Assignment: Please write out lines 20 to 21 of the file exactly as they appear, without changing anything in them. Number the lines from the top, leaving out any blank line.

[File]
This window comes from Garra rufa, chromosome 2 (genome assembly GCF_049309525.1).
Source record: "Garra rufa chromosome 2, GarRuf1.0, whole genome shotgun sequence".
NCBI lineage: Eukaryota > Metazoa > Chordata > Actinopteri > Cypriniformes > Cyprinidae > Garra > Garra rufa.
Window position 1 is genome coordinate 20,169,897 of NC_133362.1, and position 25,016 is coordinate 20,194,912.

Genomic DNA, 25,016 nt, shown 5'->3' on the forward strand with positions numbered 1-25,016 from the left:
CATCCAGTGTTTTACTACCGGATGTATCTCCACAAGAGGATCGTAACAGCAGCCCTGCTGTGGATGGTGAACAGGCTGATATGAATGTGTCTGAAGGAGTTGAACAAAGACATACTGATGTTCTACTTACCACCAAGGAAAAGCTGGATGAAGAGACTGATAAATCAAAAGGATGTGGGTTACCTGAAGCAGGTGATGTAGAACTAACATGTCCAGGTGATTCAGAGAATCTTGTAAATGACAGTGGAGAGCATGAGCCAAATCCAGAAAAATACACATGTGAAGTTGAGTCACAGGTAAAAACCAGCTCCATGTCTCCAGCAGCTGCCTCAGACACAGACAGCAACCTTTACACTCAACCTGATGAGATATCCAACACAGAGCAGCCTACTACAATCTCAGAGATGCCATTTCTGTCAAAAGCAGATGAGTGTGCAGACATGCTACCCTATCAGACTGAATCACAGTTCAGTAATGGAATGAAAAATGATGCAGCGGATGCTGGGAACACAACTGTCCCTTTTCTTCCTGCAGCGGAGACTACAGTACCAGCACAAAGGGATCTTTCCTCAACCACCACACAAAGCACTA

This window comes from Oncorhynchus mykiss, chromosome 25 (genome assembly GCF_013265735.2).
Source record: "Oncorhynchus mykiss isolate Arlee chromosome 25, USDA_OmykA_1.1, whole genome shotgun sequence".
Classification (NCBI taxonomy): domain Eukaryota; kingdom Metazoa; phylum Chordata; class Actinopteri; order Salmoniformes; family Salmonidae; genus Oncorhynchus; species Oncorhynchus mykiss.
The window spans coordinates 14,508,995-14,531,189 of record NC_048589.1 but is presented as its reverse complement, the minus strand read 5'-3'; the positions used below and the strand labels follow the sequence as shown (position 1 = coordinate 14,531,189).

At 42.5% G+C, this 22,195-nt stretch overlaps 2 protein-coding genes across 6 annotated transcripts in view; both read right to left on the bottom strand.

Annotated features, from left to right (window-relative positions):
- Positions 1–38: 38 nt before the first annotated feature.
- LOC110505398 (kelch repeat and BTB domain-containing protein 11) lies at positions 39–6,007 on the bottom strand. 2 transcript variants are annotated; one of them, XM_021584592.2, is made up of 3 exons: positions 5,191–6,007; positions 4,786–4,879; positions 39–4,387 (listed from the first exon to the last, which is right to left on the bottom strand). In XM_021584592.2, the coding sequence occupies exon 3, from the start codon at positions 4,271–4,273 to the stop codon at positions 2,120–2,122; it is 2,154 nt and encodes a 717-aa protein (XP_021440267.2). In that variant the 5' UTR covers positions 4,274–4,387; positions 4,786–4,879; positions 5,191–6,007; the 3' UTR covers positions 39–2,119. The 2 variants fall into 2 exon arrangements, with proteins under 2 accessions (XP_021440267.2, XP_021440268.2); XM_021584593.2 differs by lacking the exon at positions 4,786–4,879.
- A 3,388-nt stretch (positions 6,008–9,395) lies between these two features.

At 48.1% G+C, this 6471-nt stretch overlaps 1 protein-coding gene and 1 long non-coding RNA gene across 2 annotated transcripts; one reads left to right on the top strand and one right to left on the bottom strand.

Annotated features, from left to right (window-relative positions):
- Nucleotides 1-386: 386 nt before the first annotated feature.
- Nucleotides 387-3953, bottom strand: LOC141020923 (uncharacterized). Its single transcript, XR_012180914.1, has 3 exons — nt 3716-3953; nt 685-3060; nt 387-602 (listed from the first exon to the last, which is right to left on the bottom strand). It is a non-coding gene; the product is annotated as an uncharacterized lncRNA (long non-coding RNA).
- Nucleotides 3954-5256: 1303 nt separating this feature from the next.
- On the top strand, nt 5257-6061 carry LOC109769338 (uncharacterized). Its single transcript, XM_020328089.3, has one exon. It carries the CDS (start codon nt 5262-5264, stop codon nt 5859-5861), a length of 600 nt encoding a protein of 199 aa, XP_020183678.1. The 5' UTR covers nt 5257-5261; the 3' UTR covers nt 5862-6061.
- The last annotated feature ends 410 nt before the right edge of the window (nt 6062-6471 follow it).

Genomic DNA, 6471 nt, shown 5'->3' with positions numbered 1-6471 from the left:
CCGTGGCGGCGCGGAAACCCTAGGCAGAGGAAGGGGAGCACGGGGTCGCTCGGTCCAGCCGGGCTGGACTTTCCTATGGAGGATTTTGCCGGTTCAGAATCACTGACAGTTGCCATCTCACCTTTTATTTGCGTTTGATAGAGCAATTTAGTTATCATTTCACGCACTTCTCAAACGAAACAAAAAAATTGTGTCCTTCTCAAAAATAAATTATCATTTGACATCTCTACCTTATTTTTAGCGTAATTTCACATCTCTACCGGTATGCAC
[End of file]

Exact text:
- Nucleotides 3954-5256: 1303 nt separating this feature from the next.
- On the top strand, nt 5257-6061 carry LOC109769338 (uncharacterized). Its single transcript, XM_020328089.3, has one exon. It carries the CDS (start codon nt 5262-5264, stop codon nt 5859-5861), a length of 600 nt encoding a protein of 199 aa, XP_020183678.1. The 5' UTR covers nt 5257-5261; the 3' UTR covers nt 5862-6061.